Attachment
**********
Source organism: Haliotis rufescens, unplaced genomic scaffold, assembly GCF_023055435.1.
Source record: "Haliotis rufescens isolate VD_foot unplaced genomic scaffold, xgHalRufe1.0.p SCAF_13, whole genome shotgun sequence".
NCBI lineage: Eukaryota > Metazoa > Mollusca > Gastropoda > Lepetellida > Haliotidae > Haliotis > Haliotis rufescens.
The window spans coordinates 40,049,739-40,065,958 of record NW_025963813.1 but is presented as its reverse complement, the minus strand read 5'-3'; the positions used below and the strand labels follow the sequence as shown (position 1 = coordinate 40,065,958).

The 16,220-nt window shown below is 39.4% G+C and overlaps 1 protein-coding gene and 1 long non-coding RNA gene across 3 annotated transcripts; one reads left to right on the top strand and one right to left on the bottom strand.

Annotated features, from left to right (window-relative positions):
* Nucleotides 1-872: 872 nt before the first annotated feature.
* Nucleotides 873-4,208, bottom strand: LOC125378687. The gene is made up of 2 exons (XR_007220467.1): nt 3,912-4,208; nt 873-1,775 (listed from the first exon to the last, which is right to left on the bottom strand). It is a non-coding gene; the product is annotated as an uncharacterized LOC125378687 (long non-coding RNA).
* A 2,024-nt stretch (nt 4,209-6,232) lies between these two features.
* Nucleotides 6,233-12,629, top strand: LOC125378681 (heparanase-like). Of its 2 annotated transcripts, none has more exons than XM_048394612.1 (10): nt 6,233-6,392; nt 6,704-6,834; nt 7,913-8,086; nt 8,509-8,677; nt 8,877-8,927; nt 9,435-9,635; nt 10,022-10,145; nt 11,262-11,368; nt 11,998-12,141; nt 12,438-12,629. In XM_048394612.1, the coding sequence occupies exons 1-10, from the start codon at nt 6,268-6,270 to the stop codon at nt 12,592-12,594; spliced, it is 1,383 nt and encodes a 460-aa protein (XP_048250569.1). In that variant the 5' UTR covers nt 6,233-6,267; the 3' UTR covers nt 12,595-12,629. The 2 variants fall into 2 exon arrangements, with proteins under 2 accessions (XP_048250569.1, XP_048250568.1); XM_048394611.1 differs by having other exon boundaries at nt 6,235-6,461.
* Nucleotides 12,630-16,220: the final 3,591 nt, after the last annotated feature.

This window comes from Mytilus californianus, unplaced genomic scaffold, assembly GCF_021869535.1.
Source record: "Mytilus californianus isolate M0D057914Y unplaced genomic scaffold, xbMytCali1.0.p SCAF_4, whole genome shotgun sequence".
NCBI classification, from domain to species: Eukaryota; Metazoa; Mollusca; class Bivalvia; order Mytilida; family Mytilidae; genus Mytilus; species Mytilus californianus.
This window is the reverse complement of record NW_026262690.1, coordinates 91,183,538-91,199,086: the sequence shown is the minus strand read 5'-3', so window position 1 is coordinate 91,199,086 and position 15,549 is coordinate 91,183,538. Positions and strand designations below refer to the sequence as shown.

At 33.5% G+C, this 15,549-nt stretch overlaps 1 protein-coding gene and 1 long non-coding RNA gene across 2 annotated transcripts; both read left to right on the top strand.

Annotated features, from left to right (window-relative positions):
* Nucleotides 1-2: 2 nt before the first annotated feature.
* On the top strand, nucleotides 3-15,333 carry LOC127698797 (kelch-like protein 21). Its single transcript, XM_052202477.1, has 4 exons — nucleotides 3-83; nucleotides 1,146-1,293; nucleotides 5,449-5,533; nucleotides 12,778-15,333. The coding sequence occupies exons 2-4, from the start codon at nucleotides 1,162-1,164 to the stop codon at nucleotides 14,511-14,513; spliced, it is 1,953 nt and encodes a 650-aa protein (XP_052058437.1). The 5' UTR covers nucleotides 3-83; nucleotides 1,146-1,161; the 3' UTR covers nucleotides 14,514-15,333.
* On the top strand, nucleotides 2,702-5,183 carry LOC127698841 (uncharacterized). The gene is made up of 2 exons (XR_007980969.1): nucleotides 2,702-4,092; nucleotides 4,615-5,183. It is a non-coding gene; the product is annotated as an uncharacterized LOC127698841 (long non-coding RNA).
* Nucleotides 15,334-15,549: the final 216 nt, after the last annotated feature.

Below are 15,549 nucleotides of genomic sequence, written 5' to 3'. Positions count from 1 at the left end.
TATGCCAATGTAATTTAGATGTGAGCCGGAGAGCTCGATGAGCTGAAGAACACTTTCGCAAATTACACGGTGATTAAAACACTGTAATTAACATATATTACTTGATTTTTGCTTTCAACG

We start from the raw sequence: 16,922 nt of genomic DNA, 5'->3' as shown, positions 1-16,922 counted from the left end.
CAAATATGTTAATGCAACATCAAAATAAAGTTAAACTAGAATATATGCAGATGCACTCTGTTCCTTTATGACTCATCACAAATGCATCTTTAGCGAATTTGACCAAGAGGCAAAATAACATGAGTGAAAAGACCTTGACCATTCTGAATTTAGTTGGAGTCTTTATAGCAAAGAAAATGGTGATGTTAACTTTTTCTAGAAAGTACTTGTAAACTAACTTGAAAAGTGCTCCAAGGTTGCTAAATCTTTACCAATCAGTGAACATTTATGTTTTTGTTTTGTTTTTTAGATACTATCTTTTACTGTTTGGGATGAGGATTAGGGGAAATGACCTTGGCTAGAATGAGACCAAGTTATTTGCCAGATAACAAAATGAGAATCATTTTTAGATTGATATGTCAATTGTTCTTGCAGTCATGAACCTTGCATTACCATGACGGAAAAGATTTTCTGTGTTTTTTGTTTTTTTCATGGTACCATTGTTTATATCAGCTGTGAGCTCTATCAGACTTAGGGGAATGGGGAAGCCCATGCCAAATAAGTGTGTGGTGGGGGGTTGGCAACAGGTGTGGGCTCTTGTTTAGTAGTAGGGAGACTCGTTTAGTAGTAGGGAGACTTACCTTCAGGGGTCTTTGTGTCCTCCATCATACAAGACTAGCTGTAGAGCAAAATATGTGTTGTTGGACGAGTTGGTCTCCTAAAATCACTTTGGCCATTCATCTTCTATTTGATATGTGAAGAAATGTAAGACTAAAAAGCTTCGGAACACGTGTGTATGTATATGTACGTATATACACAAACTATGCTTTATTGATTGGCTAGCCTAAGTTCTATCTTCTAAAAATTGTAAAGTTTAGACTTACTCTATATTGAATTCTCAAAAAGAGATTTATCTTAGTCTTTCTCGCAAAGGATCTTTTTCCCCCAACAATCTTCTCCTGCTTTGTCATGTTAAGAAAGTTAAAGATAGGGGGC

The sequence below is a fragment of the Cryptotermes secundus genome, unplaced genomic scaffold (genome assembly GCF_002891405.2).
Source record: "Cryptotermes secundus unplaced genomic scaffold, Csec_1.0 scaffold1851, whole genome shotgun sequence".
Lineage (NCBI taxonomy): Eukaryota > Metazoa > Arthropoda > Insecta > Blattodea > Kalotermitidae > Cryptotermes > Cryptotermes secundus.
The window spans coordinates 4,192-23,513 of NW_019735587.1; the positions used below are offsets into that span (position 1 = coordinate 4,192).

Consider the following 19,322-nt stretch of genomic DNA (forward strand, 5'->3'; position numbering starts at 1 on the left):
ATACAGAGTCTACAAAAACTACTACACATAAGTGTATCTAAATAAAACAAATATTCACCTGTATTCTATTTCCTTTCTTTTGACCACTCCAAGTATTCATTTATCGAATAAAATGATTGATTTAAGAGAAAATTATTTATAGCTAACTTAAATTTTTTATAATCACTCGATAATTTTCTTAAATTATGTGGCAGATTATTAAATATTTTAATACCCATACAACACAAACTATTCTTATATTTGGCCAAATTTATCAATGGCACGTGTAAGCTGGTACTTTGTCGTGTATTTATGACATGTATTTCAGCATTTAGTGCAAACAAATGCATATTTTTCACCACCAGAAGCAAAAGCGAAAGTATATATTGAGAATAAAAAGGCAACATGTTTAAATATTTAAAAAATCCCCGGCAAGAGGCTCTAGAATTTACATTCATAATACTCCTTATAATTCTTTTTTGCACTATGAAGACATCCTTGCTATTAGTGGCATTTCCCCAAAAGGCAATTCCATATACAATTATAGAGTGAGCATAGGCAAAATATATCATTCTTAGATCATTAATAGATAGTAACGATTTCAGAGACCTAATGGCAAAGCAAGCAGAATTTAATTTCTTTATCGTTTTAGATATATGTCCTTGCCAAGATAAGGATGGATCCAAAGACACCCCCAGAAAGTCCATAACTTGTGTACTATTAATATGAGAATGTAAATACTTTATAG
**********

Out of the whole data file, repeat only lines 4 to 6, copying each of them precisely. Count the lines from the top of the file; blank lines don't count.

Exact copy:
The window spans coordinates 40,049,739-40,065,958 of record NW_025963813.1 but is presented as its reverse complement, the minus strand read 5'-3'; the positions used below and the strand labels follow the sequence as shown (position 1 = coordinate 40,065,958).

The 16,220-nt window shown below is 39.4% G+C and overlaps 1 protein-coding gene and 1 long non-coding RNA gene across 3 annotated transcripts; one reads left to right on the top strand and one right to left on the bottom strand.

Annotated features, from left to right (window-relative positions):